Kiran Bedi (born 1949) is India's best-known woman police officer. In a ferociously male bastion, Kiran, with her firm footing, has been using the police service as a medium for social change. She sees prisons and jails as an opportunity to bring criminals back to society's fold, reversing the dehumanization for which prisons are known. She began meditation classes and education and vocational training programs for prison inmates and put in place an unprecedented democratic panchayat system in prisons.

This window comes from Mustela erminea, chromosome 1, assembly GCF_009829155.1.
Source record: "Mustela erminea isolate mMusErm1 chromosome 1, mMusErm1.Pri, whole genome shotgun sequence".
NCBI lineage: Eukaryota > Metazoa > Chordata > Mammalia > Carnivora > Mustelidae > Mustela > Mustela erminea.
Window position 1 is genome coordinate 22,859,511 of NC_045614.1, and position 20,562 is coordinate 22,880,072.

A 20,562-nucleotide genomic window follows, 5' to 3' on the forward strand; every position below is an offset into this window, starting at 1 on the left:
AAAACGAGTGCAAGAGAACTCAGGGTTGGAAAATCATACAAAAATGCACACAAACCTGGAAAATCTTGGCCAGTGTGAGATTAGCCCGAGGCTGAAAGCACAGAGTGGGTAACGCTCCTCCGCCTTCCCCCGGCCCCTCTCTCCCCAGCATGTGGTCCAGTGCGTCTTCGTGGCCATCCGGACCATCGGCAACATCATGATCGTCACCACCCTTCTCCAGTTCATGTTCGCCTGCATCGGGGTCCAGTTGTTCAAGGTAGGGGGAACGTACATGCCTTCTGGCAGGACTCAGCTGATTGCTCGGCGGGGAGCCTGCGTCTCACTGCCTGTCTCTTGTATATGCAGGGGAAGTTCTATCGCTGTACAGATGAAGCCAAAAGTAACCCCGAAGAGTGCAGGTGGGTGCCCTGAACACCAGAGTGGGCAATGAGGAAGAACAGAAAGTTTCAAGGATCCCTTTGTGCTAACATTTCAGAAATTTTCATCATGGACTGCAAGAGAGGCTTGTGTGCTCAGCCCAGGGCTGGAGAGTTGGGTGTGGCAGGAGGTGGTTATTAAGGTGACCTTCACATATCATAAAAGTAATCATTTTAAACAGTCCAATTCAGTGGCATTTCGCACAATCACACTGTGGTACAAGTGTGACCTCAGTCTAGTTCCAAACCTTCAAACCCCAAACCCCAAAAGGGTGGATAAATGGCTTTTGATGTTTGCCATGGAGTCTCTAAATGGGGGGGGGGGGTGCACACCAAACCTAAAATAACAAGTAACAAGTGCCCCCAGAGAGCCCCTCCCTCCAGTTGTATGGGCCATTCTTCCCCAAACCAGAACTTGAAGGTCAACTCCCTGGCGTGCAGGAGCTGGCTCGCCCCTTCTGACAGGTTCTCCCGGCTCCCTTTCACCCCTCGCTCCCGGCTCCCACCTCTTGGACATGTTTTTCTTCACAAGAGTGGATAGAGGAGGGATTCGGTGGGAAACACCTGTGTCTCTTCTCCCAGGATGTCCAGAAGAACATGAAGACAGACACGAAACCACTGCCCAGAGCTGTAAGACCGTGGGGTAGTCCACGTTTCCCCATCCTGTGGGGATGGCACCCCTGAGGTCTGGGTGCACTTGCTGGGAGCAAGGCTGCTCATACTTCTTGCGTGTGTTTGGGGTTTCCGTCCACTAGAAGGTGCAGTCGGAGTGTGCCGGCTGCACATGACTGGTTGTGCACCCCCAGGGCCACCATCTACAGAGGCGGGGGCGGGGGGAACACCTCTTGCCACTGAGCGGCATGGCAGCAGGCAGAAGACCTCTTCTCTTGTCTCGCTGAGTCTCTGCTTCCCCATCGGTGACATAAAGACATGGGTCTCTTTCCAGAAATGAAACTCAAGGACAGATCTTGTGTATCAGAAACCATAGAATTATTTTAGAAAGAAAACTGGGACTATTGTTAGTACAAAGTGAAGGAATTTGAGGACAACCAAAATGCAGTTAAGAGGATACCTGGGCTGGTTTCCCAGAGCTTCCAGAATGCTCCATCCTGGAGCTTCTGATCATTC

Kiran Bedi, one of India's best-known female cops, is exemplary for using the much-demonized police service as a vehicle for social change. This was not an easy thing to do. Over the years, Kiran has built a rock-solid reputation for being entirely intolerant of dishonesty and favoritism. While supporting and protecting junior officers from the claw of politics, she ensures their accountability both to herself and to the public. Her approach to people who commit crimes is constructive rather than punitive. Her open-door policy and belief in transparency have helped change the dynamics of official accountability in India. Kiran envisions prisons as an opportunity to bring criminals back into the societal fold. When she took over as inspector of general prisons in New Delhi in 1993, she began literacy and education programs for prison inmates; she set up a system whereby prisoners could receive vocational training and work to earn wages; she also set up a panchayat system, where inmates could meet every evening with senior officials to sort out their problems. What won her national and international acclaim were the Yogic Vipassana meditation classes for prisoners. But her incorruptible inflexibility took its toll - she was not allowed to last long in any assignment. This vested victimization she took in stride, continuing to live by her own stringent standards. Kiran and her work have become a benchmark in the nascent imprisonment-and-rehabilitation process in the country. Hers is the voice of the incarcerated and the forgotten in India's gargantuan and Byzantine prison system.